Caesars Entertainment paid out nearly $800,000 to 411 poker players across five casinos on Monday, the largest bad beat jackpot since the concept was first introduced in Atlantic City two years ago, officials said.
“Record-setting jackpots were made to be won,” Don Marrandino, Caesars’ eastern division president said in a statement.
Bad beat jackpots are a concept casinos developed to pay out a prize anytime a strong hand loses to an even stronger hand held by another player — often considered a dramatic moment in a poker game.
In this case, Narong Sae Whited, of Shelton, Wash., was playing in the Caesars poker room on Monday when he put out what he thought would be a winning hand — four nines.
But then he was outdone when Nick Angelakopoulos, of Atlantic City, spread out his king-high straight flush.
At some casinos, the bad-beat jackpot, which is funded by $1 taken out of each pot, only goes to the losing and winning players, and in some cases, to all of the players at the table.
Caesars, which operates several casinos in Atlantic City, divided the jackpot among every gambler playing in one of the poker rooms in Caesars, Harrah’s Resort, Bally’s and Showboat at the time Angelakopoulos won.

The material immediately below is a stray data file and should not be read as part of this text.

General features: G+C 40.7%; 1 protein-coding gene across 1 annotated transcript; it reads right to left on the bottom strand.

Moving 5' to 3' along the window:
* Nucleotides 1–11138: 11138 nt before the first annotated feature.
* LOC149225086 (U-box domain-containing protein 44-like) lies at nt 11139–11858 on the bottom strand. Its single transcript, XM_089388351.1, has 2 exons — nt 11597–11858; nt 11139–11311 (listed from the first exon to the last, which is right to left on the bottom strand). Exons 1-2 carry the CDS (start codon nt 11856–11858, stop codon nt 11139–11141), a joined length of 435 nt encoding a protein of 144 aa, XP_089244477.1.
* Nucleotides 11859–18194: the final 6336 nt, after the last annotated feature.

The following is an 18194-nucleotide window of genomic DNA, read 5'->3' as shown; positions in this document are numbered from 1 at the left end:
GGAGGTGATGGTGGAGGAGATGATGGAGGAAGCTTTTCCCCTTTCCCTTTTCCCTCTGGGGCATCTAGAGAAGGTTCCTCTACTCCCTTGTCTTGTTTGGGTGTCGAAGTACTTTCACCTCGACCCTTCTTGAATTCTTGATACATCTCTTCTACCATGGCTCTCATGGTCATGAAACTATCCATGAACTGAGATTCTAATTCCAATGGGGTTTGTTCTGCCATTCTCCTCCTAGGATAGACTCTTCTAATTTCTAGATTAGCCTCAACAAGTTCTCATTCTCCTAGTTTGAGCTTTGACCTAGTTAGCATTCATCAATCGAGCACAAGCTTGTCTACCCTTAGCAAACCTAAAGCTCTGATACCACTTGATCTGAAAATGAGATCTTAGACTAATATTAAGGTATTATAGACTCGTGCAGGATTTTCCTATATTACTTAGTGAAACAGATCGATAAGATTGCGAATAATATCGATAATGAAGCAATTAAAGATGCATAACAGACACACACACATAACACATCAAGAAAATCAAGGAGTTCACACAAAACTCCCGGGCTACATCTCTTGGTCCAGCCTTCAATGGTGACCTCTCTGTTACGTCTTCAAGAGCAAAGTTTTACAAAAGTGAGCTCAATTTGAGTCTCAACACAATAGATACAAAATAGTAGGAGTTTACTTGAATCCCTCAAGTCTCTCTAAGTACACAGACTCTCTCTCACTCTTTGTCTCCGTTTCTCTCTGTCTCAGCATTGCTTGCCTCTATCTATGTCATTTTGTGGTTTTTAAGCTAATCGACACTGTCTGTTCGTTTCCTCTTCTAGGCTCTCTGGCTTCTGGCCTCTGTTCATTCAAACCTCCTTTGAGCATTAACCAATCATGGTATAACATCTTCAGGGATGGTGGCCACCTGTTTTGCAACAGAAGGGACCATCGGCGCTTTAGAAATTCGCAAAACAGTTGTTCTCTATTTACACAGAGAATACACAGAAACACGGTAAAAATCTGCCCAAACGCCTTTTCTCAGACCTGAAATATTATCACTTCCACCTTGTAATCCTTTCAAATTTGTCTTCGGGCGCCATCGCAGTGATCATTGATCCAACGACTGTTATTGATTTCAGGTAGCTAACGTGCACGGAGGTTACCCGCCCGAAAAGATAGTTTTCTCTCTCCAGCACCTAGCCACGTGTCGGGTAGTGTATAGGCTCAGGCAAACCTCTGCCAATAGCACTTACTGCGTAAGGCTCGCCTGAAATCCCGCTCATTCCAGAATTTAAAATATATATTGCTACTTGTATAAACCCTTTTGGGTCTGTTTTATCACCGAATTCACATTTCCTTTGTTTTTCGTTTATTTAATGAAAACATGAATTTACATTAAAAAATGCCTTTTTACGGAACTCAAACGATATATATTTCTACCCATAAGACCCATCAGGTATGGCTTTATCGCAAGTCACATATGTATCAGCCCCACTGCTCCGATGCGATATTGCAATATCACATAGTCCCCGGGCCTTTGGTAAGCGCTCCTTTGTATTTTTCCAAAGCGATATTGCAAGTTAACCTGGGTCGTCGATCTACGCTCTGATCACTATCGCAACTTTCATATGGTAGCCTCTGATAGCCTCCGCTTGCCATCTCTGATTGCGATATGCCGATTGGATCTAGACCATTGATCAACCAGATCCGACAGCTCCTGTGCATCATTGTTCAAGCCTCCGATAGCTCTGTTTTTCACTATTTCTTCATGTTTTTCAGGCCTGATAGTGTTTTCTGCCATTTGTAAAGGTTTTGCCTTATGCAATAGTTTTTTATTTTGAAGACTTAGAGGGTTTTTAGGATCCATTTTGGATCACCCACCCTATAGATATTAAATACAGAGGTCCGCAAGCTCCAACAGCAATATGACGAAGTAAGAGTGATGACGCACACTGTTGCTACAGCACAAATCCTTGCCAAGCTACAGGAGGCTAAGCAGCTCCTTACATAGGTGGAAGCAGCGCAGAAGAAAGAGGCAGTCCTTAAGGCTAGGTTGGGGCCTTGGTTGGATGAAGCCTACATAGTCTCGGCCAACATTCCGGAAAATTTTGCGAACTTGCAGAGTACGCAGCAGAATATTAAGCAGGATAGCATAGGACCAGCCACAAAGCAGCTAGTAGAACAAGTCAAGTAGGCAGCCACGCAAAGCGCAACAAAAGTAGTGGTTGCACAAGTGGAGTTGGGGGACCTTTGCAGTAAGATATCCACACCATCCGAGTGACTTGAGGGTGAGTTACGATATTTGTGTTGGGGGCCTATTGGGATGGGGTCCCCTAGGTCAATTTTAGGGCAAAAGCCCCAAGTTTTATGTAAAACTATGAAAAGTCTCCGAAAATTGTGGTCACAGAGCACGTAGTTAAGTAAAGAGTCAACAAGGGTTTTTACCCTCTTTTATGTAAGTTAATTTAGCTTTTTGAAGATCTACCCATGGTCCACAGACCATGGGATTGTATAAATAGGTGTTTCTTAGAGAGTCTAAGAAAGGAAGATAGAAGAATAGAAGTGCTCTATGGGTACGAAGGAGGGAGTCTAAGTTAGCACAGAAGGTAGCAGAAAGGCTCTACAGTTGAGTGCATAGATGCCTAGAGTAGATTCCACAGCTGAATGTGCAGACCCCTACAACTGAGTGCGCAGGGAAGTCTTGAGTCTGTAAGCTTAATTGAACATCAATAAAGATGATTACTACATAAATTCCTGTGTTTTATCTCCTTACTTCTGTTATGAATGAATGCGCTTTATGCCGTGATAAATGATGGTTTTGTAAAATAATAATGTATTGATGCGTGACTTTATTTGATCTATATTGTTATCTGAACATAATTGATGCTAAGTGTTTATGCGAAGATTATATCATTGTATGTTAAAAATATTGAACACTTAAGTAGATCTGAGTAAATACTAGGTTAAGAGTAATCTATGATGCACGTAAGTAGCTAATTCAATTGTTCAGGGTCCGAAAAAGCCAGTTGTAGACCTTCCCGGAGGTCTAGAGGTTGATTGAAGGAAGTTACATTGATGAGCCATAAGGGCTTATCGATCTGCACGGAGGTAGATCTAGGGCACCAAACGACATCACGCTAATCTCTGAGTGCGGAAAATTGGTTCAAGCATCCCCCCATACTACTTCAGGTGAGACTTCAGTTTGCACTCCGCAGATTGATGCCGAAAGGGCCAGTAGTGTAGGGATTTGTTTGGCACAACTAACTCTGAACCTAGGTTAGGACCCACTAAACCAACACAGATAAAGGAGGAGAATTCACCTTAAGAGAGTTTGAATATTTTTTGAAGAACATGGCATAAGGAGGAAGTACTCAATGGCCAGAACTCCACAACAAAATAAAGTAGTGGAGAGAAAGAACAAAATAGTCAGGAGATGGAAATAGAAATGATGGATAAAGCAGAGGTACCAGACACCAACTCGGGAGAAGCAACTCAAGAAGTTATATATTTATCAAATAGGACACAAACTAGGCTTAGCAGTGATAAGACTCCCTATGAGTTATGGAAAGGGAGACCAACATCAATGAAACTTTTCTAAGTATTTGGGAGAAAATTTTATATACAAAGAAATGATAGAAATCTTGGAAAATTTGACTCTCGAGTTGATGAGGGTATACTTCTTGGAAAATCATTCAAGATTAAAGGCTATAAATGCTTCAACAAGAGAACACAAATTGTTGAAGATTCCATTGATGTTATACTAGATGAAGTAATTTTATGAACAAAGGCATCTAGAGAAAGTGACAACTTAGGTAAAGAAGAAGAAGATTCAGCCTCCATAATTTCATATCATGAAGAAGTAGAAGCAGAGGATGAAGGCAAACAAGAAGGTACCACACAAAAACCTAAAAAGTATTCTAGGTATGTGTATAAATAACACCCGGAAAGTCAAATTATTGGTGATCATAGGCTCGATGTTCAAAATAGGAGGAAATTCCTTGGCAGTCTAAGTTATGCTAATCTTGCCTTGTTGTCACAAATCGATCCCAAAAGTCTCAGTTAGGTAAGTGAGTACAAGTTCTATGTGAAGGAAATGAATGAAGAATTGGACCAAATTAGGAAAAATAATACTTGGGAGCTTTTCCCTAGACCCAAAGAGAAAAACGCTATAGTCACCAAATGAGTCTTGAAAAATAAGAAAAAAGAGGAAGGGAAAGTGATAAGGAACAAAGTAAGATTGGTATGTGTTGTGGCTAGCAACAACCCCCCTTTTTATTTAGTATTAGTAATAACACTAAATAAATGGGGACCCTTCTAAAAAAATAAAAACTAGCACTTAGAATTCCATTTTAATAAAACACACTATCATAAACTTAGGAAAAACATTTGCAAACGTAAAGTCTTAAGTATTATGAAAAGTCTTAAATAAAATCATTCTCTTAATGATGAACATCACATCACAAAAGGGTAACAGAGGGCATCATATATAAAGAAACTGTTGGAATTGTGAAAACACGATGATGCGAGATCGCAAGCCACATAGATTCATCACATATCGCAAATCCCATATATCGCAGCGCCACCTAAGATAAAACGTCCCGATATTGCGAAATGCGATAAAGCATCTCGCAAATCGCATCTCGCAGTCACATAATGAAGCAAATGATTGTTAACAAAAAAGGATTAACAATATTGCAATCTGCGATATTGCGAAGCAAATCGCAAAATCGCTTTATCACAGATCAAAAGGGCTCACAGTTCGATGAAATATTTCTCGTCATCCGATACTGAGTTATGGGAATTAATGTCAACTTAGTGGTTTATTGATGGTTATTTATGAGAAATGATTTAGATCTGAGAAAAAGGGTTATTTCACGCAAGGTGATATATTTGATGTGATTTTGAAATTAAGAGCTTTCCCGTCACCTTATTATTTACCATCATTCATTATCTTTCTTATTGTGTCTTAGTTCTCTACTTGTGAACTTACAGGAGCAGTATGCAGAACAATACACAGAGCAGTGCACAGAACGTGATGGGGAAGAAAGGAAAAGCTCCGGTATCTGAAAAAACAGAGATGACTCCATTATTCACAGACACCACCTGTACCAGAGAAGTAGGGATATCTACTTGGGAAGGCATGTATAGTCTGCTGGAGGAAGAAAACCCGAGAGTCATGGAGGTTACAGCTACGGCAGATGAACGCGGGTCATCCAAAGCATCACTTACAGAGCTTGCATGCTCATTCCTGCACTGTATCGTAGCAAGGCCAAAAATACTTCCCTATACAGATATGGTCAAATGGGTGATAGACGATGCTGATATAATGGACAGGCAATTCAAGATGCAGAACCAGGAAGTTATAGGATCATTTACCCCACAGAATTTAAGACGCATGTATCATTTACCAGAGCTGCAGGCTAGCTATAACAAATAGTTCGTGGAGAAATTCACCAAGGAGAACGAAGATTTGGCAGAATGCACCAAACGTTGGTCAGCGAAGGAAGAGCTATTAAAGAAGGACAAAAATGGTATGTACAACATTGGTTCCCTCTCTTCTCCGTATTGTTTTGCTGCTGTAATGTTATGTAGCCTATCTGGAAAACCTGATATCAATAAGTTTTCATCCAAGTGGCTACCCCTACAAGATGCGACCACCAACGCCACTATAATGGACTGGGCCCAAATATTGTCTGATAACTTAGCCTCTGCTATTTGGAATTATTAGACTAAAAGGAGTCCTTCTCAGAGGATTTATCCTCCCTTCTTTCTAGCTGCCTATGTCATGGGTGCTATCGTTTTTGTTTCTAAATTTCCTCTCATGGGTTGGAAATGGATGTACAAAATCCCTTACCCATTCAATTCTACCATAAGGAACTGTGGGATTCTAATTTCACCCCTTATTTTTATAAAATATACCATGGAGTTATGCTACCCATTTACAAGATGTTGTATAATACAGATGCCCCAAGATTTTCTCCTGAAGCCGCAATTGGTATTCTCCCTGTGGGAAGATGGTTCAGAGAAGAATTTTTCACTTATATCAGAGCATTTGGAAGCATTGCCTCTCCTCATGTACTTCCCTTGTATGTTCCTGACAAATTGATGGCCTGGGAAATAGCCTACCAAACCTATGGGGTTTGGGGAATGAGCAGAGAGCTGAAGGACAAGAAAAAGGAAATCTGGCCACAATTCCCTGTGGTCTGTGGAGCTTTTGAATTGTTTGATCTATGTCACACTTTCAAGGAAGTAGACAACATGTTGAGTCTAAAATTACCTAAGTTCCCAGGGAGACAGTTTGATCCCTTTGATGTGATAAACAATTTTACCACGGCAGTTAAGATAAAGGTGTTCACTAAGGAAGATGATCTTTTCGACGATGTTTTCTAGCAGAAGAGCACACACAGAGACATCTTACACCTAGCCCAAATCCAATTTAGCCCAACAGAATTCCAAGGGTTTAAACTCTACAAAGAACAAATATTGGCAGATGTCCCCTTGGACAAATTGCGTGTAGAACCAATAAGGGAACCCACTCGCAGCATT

Whited took home $237,154 for his “bad beat” while Angelakopoulos took home $158,422 and the rest was evenly split among the other 409 players — each receiving a $958 payout, according to Caesars.
Following the win, the jackpot was reset and already had climbed to about $400,000 as of Tuesday, company representatives said.
Caesars’ rules say that once the jackpot is reset, the minimum losing bad-beat hand starts at four kings. Until the jackpot is hit, the minimum losing hand is then lowered every other week by one four of a kind ranking until it reaches four deuces.
The multicasino Texas Hold’em Poker Room Bad Beat Jackpot was introduced by Caesars in 2010 with a starting jackpot of $524,045.
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